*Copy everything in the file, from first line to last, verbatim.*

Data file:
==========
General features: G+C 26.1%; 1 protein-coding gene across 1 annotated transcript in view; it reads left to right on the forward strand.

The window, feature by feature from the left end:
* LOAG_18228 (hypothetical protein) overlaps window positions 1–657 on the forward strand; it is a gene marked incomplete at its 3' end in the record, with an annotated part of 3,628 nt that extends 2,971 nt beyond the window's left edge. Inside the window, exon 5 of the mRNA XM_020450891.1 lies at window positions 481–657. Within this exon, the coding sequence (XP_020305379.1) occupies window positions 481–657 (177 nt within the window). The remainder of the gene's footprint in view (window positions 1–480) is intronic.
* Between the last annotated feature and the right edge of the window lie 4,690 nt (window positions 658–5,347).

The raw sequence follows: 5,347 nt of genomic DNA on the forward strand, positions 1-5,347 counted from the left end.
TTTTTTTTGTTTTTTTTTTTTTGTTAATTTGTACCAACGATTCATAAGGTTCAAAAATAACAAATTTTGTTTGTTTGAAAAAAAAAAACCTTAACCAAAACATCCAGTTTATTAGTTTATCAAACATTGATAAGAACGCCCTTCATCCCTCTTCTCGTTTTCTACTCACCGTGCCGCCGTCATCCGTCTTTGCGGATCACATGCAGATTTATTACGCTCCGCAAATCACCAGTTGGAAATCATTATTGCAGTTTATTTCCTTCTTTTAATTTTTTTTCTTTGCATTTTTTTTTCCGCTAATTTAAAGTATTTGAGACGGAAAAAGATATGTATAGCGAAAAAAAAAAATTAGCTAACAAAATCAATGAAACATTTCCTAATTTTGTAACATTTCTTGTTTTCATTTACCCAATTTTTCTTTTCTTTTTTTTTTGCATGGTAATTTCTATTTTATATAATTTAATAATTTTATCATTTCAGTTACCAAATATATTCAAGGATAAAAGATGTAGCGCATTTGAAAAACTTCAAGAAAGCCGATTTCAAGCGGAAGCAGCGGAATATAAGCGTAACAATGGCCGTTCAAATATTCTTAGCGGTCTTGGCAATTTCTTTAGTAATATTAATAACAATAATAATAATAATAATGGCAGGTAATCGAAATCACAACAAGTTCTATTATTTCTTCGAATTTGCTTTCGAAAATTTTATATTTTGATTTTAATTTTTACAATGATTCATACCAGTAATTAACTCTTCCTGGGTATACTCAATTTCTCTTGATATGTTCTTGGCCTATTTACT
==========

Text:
General features: G+C 26.1%; 1 protein-coding gene across 1 annotated transcript in view; it reads left to right on the forward strand.

The window, feature by feature from the left end:
* LOAG_18228 (hypothetical protein) overlaps window positions 1–657 on the forward strand; it is a gene marked incomplete at its 3' end in the record, with an annotated part of 3,628 nt that extends 2,971 nt beyond the window's left edge. Inside the window, exon 5 of the mRNA XM_020450891.1 lies at window positions 481–657. Within this exon, the coding sequence (XP_020305379.1) occupies window positions 481–657 (177 nt within the window). The remainder of the gene's footprint in view (window positions 1–480) is intronic.
* Between the last annotated feature and the right edge of the window lie 4,690 nt (window positions 658–5,347).

The raw sequence follows: 5,347 nt of genomic DNA on the forward strand, positions 1-5,347 counted from the left end.
TTTTTTTTGTTTTTTTTTTTTTGTTAATTTGTACCAACGATTCATAAGGTTCAAAAATAACAAATTTTGTTTGTTTGAAAAAAAAAAACCTTAACCAAAACATCCAGTTTATTAGTTTATCAAACATTGATAAGAACGCCCTTCATCCCTCTTCTCGTTTTCTACTCACCGTGCCGCCGTCATCCGTCTTTGCGGATCACATGCAGATTTATTACGCTCCGCAAATCACCAGTTGGAAATCATTATTGCAGTTTATTTCCTTCTTTTAATTTTTTTTCTTTGCATTTTTTTTTCCGCTAATTTAAAGTATTTGAGACGGAAAAAGATATGTATAGCGAAAAAAAAAAATTAGCTAACAAAATCAATGAAACATTTCCTAATTTTGTAACATTTCTTGTTTTCATTTACCCAATTTTTCTTTTCTTTTTTTTTTGCATGGTAATTTCTATTTTATATAATTTAATAATTTTATCATTTCAGTTACCAAATATATTCAAGGATAAAAGATGTAGCGCATTTGAAAAACTTCAAGAAAGCCGATTTCAAGCGGAAGCAGCGGAATATAAGCGTAACAATGGCCGTTCAAATATTCTTAGCGGTCTTGGCAATTTCTTTAGTAATATTAATAACAATAATAATAATAATAATGGCAGGTAATCGAAATCACAACAAGTTCTATTATTTCTTCGAATTTGCTTTCGAAAATTTTATATTTTGATTTTAATTTTTACAATGATTCATACCAGTAATTAACTCTTCCTGGGTATACTCAATTTCTCTTGATATGTTCTTGGCCTATTTACT